In life, Benedict was an ascetic healer who devoted his life to the humble teachings of St. Francis; in death, he was used by the Church and colonial European powers to convert African slaves to Roman Catholicism. But he was genuinely adored as a grassroots saint who also inspired black identity and pride. While he was not the first black saint in church history, he was the first to pass through the gauntlet of canonization after authority over the process passed exclusively to the pope in Rome. In February 2013, The Economist magazine described Benedict as “the patron saint of African-Americans,” noting that “churches devoted to his name can be found as far afield as Buenos Aires, Bahía and the Bronx.”

  30. rikyrah says:

    25 Alternatives to Pharrell (or Any Other Celeb) for Insights Into ‘the New Black’

    The “Happy” singer is totally entitled to his opinion on the nature of the issues facing African Americans in 2014. But if you’re interested in the views of those who’ve probably given these things a little more thought, there are other options.

    By: Jenée Desmond-Harris
    Posted: April 17 2014 2:00 AM

    Pharrell Williams’ comments in a recent interview with Oprah Winfrey, in which he seemed to embrace the familiar suggestion that racism can be overcome by a change in attitude, didn’t go over well with many folks.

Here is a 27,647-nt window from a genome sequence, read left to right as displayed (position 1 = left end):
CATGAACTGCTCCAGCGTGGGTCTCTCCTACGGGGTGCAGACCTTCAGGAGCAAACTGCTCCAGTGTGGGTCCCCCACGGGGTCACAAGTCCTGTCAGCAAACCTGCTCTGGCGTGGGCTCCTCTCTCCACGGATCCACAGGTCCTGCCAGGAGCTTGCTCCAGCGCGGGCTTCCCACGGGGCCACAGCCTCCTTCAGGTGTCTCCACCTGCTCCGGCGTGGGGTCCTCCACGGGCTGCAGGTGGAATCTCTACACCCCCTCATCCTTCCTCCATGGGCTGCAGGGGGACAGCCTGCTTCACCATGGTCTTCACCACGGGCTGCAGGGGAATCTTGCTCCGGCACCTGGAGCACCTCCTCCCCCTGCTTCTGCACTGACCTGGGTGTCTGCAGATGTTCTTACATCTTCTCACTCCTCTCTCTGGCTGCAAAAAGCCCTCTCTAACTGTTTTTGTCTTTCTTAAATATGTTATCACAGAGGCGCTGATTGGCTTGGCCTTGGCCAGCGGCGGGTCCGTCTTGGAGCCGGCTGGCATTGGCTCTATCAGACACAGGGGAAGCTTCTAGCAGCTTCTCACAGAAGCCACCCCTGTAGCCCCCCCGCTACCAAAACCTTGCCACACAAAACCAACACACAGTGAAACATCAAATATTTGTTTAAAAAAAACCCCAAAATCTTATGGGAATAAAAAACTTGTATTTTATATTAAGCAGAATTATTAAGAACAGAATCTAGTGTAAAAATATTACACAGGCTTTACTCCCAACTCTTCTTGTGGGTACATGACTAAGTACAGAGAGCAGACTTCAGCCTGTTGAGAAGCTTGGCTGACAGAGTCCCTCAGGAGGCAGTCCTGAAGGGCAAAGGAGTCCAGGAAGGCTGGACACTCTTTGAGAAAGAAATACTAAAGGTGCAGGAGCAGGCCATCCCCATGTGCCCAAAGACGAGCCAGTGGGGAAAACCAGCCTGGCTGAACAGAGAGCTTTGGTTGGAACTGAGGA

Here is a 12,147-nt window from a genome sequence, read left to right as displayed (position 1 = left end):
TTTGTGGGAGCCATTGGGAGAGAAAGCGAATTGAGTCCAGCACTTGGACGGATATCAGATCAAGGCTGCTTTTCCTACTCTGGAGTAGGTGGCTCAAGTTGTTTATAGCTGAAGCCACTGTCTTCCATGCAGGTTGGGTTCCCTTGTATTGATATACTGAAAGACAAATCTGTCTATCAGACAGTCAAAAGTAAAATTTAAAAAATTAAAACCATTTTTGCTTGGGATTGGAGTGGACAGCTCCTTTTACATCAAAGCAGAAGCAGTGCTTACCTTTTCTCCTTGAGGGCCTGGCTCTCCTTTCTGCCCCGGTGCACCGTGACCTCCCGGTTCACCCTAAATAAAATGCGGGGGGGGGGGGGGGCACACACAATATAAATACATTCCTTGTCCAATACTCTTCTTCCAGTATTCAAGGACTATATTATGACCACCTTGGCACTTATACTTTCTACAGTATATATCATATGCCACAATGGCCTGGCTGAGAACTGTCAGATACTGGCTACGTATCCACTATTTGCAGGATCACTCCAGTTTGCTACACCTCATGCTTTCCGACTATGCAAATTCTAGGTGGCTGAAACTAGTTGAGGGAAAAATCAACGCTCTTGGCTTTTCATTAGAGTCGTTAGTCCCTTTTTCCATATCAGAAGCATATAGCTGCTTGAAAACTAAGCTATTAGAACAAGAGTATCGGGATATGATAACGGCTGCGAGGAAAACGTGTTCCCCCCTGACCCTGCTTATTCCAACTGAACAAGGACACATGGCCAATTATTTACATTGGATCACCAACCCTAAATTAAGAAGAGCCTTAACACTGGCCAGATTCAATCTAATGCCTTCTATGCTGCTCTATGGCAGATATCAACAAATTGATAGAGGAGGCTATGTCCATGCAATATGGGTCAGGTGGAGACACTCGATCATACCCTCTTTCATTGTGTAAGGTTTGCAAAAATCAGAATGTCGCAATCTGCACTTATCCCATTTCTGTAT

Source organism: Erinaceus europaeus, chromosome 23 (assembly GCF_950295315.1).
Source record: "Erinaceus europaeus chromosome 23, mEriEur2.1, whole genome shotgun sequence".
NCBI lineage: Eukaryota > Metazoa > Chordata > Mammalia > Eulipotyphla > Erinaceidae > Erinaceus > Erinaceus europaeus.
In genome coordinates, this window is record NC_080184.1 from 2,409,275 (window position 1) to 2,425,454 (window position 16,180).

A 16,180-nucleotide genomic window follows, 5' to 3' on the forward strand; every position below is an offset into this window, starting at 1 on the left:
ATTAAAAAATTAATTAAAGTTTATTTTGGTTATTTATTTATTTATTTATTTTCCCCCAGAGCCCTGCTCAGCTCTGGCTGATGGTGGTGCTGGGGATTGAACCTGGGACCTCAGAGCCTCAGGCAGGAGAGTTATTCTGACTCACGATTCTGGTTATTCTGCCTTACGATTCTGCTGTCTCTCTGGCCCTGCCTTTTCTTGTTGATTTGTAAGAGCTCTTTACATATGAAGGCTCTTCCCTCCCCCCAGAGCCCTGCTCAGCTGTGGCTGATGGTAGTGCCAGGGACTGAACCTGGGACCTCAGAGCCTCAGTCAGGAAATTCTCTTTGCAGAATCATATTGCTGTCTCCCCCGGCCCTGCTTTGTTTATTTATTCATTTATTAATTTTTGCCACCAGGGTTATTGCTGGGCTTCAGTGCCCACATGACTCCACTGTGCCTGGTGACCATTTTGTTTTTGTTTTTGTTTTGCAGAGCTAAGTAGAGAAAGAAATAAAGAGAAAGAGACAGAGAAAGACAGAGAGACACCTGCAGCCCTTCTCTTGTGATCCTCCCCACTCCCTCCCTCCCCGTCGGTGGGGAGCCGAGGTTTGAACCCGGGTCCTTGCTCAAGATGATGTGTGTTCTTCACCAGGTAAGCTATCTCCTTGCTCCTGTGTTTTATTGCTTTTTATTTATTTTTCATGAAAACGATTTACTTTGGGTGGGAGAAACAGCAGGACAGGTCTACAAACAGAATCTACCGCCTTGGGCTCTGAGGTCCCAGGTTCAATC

Here’s what the artist and producer had to say:

    The “new black” doesn’t blame other races for our issues. The “new black” dreams and realizes that it’s not a pigmentation; it’s a mentality. And it’s either going to work for you, or it’s going to work against you. And you’ve got to pick the side you’re gonna be on.

    It’s not clear what “it” is or who exactly gets to be “the new black,” but the vague nature of the declaration wasn’t all that bothered many of those who heard it.

    As Ebony’s Michael Arceneaux put it in a status posted to his personal Facebook page:

    Y’know, I’m tired of these rich, disconnected Black men (this means you, Kanye West) denying the lingering prevalence of racism to the amusement of whites whose attention they so desperately covet. I wish celebrities’ opinions didn’t matter so much, but they do frame the culture & Pharrell’s bulls–t is poison. Structural racism is real, struggle vocals and the mix and matching of refrigerator wisdom over an uplifting beat be damned. In sum, Pharrell, grow up, or at the very least, shut up and “sing.”

  31. rikyrah says:

    there is nothing served by putting this man in jail.



    Man Free for 13 Years Because of Error Is Now in Prison

    Cornealious Anderson of Missouri was told to await instructions on when and where to report to begin serving a sentence, but he remained free because the orders never arrived.

    By: Lynette Holloway
    Posted: April 18 2014 10:01 AM

    A Missouri man who was convicted of armed robbery in 2000 was told to await instructions on when and where to report to begin serving his 13-year prison sentence, but the instructions never arrived, the Associated Press reports.

    So Cornealious Anderson, 37, remained free for 13 years after his conviction, the report says. And during that time, he rehabilitated his life, including getting married, raising three children, and learning a trade. He never tried to run or hide. In fact, he paid taxes and traffic tickets, renewed his driver’s license, and registered his businesses, the news site says.